Scotland’s £8m Brighton gem who could be pivotal in securing first win over England in 24 years

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Billy Gilmour has enjoyed a promising start to the season for both club and country.

Football has a real penchant for habitual cruelty. In a game defined by its beauty, there are moments - all too frequent - during which it shows itself to be in possession of an ugly, sadistic appetite for injustice. Just ask Billy Gilmour.

The diminutive midfielder - who bears more than a passing resemblance to a bronze medallist in a junior Pat Nevin lookalike contest - enjoyed a breakout tournament at Euro 2020 a couple of summers ago. Or at least he did until his breakout broke down. A positive Covid test was enough to pluck him out of Scotland’s crucial group stage decider against Croatia, and Steve Clarke’s men were unceremoniously dumped from the draw shortly thereafter. Would the Tartan Army have continued their march had Gilmour not been dragged into a tangle with the virus? Perhaps not, but it certainly wouldn’t have hurt their chances.

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Scotland midfielder Billy Gilmour. The Brighton star has impressed for club and country this season, and could play a pivotal role against England on Tuesday evening.Scotland midfielder Billy Gilmour. The Brighton star has impressed for club and country this season, and could play a pivotal role against England on Tuesday evening.
Scotland midfielder Billy Gilmour. The Brighton star has impressed for club and country this season, and could play a pivotal role against England on Tuesday evening. | Getty Images

You see, in the two games prior, Gilmour had started to exhibit some of the traits on the continental stage that had made him such an exalted prospect in Chelsea’s academy system; he loosed incisive passes, he disrupted opposition flows with cerebral calm, he glided across the turf like an ink blue air hockey puck. And nobody felt his impact more keenly than England.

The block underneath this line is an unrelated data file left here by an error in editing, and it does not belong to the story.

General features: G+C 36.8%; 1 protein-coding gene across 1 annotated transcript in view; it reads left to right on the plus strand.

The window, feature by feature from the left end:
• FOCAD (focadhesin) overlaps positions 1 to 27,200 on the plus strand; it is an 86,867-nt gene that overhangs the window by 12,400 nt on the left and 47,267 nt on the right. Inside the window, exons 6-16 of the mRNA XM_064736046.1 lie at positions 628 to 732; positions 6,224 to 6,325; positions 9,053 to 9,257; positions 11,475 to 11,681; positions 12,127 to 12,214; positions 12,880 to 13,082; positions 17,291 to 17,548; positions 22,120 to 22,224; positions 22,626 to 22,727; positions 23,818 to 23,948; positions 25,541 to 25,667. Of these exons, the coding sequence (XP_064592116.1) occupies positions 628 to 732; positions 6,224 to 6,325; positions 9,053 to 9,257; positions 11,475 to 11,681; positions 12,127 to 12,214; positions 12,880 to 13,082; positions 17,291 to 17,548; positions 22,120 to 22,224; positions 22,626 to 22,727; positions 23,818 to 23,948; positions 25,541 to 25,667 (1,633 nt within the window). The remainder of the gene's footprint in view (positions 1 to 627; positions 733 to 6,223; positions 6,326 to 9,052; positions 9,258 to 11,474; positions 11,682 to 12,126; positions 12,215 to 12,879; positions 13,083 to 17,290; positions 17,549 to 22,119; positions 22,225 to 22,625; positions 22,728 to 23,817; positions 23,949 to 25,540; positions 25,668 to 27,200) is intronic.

It is easy to be facetious about the 0-0 draw that the two cantankerous neighbours played out at Wembley that evening - refer to it as a Scottish win in the name of cheap goading, ask whether it sufficiently cushioned the face plant of an exit at the first juncture. But the reality is that it was a hugely tenacious and stubborn showing from the visitors, and one that hinged largely on Gilmour’s precocious influence.

Nobody on the pitch won possession more times in the centre of the park, and only one other player seized the ball more frequently in the defensive third. Of his 40 completed passes, 22 came in England’s half, and his overall pass completion rate fell just a whisper shy of 91%. By pretty much any metric, or at least the ones that matter, this was a sublime performance - the kind that crackles with an epiphanic promise.

And then, of course, came the upsets in all of their various guises. Covid struck, a loan stint with Norwich City never truly took flight, and before the dust could properly find peace, Gilmour was hurried out to Brighton for a fee of around £8 million. If it felt like a steal at the time, it has since come to take on the hue of an absolute pittance.

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Even on the south coast, it took the Scot some time to settle. In his debut season at the Amex he made just 14 Premier League appearances, and only half of those came from the first whistle. But times have changed, and as they have, Gilmour’s significance has burgeoned. Without Moises Caicedo looming over him, the 22-year-old (and it feels rather absurd that he is still so young) has established himself as a regular feature of Roberto De Zerbi’s engine room. Four games have yielded three starts in the aftermath of an opening day cameo, and there are signs that the midfielder is slowly prowling into the throes of a renaissance. Only centre-back Jan Paul van Hecke, with his name like an accident-prone action movie star, has recorded a higher average pass completion rate this term, and De Zerbi’s continued faith would suggest that he sees big things in Gilmour’s immediate future.

Evidently, his national team manager agrees too. Clarke has included the Albion talent in each of Scotland’s last three European Championship qualifying fixtures, and the most recent of those outings have been a pair of full caps in the heart of midfield. In short, it increasingly feels as if Gilmour’s time is now.

Then again, had you asked anybody associated with the England squad in the aftermath of that Wembley stalemate, they probably would have told you that his time had already arrived two summers ago. The Three Lions will, therefore, be wary of Gilmour - but perhaps now with better reason than ever before.

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